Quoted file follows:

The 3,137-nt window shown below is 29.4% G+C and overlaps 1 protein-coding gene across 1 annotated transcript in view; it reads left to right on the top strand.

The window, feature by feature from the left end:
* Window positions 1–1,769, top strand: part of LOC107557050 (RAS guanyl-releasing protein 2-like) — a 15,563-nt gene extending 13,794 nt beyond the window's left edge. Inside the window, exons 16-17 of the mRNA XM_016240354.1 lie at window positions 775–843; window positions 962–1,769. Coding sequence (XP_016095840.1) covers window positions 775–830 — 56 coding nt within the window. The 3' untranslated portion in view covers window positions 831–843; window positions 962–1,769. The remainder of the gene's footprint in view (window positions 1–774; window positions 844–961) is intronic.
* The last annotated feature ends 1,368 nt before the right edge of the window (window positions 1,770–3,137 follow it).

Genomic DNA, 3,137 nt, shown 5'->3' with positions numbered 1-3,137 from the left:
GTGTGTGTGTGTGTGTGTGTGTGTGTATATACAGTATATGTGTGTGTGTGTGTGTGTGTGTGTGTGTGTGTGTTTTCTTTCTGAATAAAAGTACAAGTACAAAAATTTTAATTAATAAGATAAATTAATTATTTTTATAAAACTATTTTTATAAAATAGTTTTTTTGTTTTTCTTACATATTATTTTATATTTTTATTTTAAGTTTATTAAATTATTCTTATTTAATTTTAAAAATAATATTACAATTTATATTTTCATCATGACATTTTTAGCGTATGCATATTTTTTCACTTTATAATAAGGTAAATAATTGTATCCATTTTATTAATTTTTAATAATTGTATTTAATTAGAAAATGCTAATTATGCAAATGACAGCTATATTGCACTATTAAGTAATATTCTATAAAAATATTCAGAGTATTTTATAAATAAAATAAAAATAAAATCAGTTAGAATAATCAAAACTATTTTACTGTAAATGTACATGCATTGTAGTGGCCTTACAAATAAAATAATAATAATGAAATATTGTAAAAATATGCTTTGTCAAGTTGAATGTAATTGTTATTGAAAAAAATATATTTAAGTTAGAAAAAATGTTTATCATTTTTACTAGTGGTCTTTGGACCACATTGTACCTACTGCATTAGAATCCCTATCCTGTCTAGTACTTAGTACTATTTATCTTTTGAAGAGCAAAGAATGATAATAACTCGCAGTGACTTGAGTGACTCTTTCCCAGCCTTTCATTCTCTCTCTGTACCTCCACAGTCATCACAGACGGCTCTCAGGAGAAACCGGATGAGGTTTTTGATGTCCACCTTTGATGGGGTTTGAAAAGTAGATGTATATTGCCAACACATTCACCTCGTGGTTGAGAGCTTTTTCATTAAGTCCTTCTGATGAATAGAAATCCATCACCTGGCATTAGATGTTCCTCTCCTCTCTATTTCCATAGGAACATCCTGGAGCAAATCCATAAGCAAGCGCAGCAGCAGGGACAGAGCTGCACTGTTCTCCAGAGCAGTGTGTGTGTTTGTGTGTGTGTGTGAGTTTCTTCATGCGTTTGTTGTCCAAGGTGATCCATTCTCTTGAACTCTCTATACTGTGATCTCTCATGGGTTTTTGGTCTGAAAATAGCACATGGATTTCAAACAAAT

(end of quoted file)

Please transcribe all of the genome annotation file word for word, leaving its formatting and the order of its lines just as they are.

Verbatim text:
The 3,137-nt window shown below is 29.4% G+C and overlaps 1 protein-coding gene across 1 annotated transcript in view; it reads left to right on the top strand.

The window, feature by feature from the left end:
* Window positions 1–1,769, top strand: part of LOC107557050 (RAS guanyl-releasing protein 2-like) — a 15,563-nt gene extending 13,794 nt beyond the window's left edge. Inside the window, exons 16-17 of the mRNA XM_016240354.1 lie at window positions 775–843; window positions 962–1,769. Coding sequence (XP_016095840.1) covers window positions 775–830 — 56 coding nt within the window. The 3' untranslated portion in view covers window positions 831–843; window positions 962–1,769. The remainder of the gene's footprint in view (window positions 1–774; window positions 844–961) is intronic.
* The last annotated feature ends 1,368 nt before the right edge of the window (window positions 1,770–3,137 follow it).

Genomic DNA, 3,137 nt, shown 5'->3' with positions numbered 1-3,137 from the left:
GTGTGTGTGTGTGTGTGTGTGTGTGTATATACAGTATATGTGTGTGTGTGTGTGTGTGTGTGTGTGTGTGTGTTTTCTTTCTGAATAAAAGTACAAGTACAAAAATTTTAATTAATAAGATAAATTAATTATTTTTATAAAACTATTTTTATAAAATAGTTTTTTTGTTTTTCTTACATATTATTTTATATTTTTATTTTAAGTTTATTAAATTATTCTTATTTAATTTTAAAAATAATATTACAATTTATATTTTCATCATGACATTTTTAGCGTATGCATATTTTTTCACTTTATAATAAGGTAAATAATTGTATCCATTTTATTAATTTTTAATAATTGTATTTAATTAGAAAATGCTAATTATGCAAATGACAGCTATATTGCACTATTAAGTAATATTCTATAAAAATATTCAGAGTATTTTATAAATAAAATAAAAATAAAATCAGTTAGAATAATCAAAACTATTTTACTGTAAATGTACATGCATTGTAGTGGCCTTACAAATAAAATAATAATAATGAAATATTGTAAAAATATGCTTTGTCAAGTTGAATGTAATTGTTATTGAAAAAAATATATTTAAGTTAGAAAAAATGTTTATCATTTTTACTAGTGGTCTTTGGACCACATTGTACCTACTGCATTAGAATCCCTATCCTGTCTAGTACTTAGTACTATTTATCTTTTGAAGAGCAAAGAATGATAATAACTCGCAGTGACTTGAGTGACTCTTTCCCAGCCTTTCATTCTCTCTCTGTACCTCCACAGTCATCACAGACGGCTCTCAGGAGAAACCGGATGAGGTTTTTGATGTCCACCTTTGATGGGGTTTGAAAAGTAGATGTATATTGCCAACACATTCACCTCGTGGTTGAGAGCTTTTTCATTAAGTCCTTCTGATGAATAGAAATCCATCACCTGGCATTAGATGTTCCTCTCCTCTCTATTTCCATAGGAACATCCTGGAGCAAATCCATAAGCAAGCGCAGCAGCAGGGACAGAGCTGCACTGTTCTCCAGAGCAGTGTGTGTGTTTGTGTGTGTGTGTGAGTTTCTTCATGCGTTTGTTGTCCAAGGTGATCCATTCTCTTGAACTCTCTATACTGTGATCTCTCATGGGTTTTTGGTCTGAAAATAGCACATGGATTTCAAACAAAT